Scheme fees are a common thing in debit and credit card payment processing, but what are they and why should you care?
Card scheme fees are a common thing for businesses accepting card payments either in store or online.
But what exactly are they? And why are you paying them if you’re using a card machine or online payment gateway for your business?
It’s a question we get asked a lot.
In this blog we’ll go through the basics of card scheme fees, give you a better idea of what they are, how they’re charged, why you get charged them and who is involved in the process of a card scheme.
Card scheme fees are essentially membership fees paid by banks to be part of a payment network linked to different types and brands of payment cards like debit and credit cards.
They can also be paid by any financial institution that is able to issue debit or credit cards to customers.
By paying the fees and joining a card scheme, banks and members have the right to issue cards, or acquire merchants operating on the network of that card scheme.
For example, a bank can offer customers Visa debit cards by joining Visa’s card scheme.
The fees are paid by banks or financial institutions to join the individual card schemes available to them.
These fees are then passed by the bank on to the merchant (you) through card merchant fees.
You’ll find that these are usually paid per transaction as a percentage, or a bundled charge every month.
As the name suggest, a three-party scheme consists of three main parties:
This type of scheme works under a franchise system, which means there is only one type of card allowed in the scheme at one time. American Express is an example of this.
Because it’s a franchise scheme it limits competition because there can be only one franchisee in each market.
The main difference with a four-party scheme is that in this model, the card issuer and acquirer are separate entities.
This means that the scheme is open for other institutions to join and issue their own cards within the network.
There’s no limit to which card issuer can join the scheme, as long as they meet the minimum requirements so there’s often more competition.
Four-party schemes are more widely used in the payment industry because they offer the best choice of products. They include card brands like Visa, Mastercard and Union Pay.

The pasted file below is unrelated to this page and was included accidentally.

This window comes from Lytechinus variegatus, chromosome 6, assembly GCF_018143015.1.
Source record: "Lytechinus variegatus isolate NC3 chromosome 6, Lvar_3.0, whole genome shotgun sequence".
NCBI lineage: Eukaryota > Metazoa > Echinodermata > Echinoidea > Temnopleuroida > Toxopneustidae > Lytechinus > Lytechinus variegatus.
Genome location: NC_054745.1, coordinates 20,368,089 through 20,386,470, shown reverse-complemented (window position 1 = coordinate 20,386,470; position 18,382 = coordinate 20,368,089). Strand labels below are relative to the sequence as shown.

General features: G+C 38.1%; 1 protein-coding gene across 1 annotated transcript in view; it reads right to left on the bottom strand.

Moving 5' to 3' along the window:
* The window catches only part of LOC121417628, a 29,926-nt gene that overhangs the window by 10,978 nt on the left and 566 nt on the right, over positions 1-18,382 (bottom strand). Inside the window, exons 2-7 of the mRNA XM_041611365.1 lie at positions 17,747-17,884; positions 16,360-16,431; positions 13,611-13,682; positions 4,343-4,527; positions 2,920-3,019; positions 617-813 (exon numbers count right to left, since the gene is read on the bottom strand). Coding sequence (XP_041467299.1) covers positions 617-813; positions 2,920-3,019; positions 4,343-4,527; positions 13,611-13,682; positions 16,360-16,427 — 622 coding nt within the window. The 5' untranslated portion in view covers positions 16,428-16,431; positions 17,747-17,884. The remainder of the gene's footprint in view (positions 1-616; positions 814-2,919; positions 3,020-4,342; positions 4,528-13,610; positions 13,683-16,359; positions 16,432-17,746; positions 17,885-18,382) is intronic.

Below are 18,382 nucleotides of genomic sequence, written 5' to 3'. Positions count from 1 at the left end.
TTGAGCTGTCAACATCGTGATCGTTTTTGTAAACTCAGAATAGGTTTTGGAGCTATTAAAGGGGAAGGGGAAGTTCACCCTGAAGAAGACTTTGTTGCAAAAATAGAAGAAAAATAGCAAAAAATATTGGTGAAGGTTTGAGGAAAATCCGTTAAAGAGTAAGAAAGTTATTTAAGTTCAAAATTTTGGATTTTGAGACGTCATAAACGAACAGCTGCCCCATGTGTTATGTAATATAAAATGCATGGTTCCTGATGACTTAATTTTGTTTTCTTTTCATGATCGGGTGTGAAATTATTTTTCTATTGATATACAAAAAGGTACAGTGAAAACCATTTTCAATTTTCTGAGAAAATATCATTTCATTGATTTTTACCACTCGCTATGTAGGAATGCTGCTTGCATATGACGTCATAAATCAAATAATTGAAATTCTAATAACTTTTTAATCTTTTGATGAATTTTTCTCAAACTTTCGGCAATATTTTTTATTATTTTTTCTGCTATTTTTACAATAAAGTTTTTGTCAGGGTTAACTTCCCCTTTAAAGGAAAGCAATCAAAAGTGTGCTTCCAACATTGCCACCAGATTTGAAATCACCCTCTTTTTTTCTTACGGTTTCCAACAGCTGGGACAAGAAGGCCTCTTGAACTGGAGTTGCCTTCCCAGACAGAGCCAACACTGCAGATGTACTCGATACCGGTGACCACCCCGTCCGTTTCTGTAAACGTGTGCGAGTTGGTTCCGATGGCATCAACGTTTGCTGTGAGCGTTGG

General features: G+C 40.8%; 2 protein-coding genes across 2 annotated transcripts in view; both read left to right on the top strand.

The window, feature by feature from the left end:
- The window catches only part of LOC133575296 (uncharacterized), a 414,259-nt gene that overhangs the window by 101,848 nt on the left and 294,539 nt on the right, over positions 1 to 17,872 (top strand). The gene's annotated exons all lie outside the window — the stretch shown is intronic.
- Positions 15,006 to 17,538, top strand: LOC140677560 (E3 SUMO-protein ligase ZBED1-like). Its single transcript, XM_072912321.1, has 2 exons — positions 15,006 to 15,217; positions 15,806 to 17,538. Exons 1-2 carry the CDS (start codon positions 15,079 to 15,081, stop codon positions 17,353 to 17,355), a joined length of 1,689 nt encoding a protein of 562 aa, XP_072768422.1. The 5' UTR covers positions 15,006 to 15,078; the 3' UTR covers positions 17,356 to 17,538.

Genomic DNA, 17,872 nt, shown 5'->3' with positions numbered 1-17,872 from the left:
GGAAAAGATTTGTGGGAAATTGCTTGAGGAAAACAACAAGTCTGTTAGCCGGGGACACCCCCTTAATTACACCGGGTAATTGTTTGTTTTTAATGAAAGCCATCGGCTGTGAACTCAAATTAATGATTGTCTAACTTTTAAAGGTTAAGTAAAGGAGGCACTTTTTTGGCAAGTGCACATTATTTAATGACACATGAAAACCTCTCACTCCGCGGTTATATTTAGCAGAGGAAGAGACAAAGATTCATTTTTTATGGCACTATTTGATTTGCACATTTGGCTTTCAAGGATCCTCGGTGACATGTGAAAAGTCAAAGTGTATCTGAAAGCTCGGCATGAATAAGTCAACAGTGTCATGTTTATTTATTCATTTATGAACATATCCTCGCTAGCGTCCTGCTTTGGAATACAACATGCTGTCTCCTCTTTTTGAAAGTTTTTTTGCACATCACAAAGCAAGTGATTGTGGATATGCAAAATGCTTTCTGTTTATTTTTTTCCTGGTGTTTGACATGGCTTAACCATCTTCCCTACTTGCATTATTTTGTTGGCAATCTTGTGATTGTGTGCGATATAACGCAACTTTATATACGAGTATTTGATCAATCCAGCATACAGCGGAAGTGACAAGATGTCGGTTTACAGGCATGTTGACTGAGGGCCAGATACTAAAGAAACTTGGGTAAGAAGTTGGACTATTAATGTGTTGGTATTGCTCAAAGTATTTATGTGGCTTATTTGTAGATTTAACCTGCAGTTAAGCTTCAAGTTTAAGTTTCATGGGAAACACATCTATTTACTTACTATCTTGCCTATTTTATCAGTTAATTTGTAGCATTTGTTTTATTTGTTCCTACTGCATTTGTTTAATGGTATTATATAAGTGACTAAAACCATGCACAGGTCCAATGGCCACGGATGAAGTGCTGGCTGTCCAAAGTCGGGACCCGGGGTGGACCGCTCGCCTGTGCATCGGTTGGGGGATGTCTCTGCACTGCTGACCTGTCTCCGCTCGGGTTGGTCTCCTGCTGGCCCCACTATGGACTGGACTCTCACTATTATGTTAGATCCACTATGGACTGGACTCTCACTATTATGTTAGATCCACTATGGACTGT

Many of the parties involved in card schemes are the same, with some differences between those accepting payments in person with a card machine, and those accepting payments online.
The usual parties involved are:
The cardholder - This is typically the customer who is issued with a debit or credit card by their bank to pay for items.
The merchant - This is you as the business accepting payments via card either in store or online. Your account is the ultimate destination for payments to go to once they’ve been processed.
To accept card payments you’ll need a card machine and merchant account, and to accept online payments you’ll need to sign up to a payment gateway and an acquirer to process payments for you.
For online payments a payment gateway provides a platform for customers to enter their card details in order to pay.
To accept card payments in person, you’ll need a card machine provider to issue you with a physical card machine to collect payment and card information to be forwarded to the acquirer.
In all card schemes the acquirer is responsible for processing payments and making sure money is getting transferred from the customer’s bank account to the merchant’s account.
When the payment info comes to them, the acquirer will contact the cardholder’s bank to make sure the customer is using a valid payment card, and that they have the funds in the account to clear the payment.
This is known as the ‘authorisation’ phase.
Once the authorisation is complete, the acquirer holds the amount on the cardholder’s account to ensure they can cover the purchase.
You might have seen on your own account statement ‘balance including pending payments’ which is usually lower than the total balance. That’s because the additional funds have been reserved for payment, but haven’t been taken yet.
The card issuer is usually the customer’s own bank that has issued them with the payment card. The bank will pay the initial card scheme fee to be able to provide customers with different card products, like either a Visa or Mastercard.
Finally you have the card scheme that the card issuing banks have signed up to. Each card scheme is linked to a specific brand of payment card like Visa or Mastercard.
By signing up to the card scheme, the bank will be able to offer customers the brand of card associated with that scheme.
This is ultimately where card scheme fees go.
Card scheme fees are just one of the potential fees you could pay when you start accepting card payments. Read our complete guide to card payment fees to find out the others.
Get in touch with us today and one of our expert advisors can help you find out if you could save money by switching to Handepay as your card machine provider.
We offer transparent fees so you always know what you’re going to pay when you switch to us.
Get a free quote today and see how much money you could save by switching your merchant services to Handepay.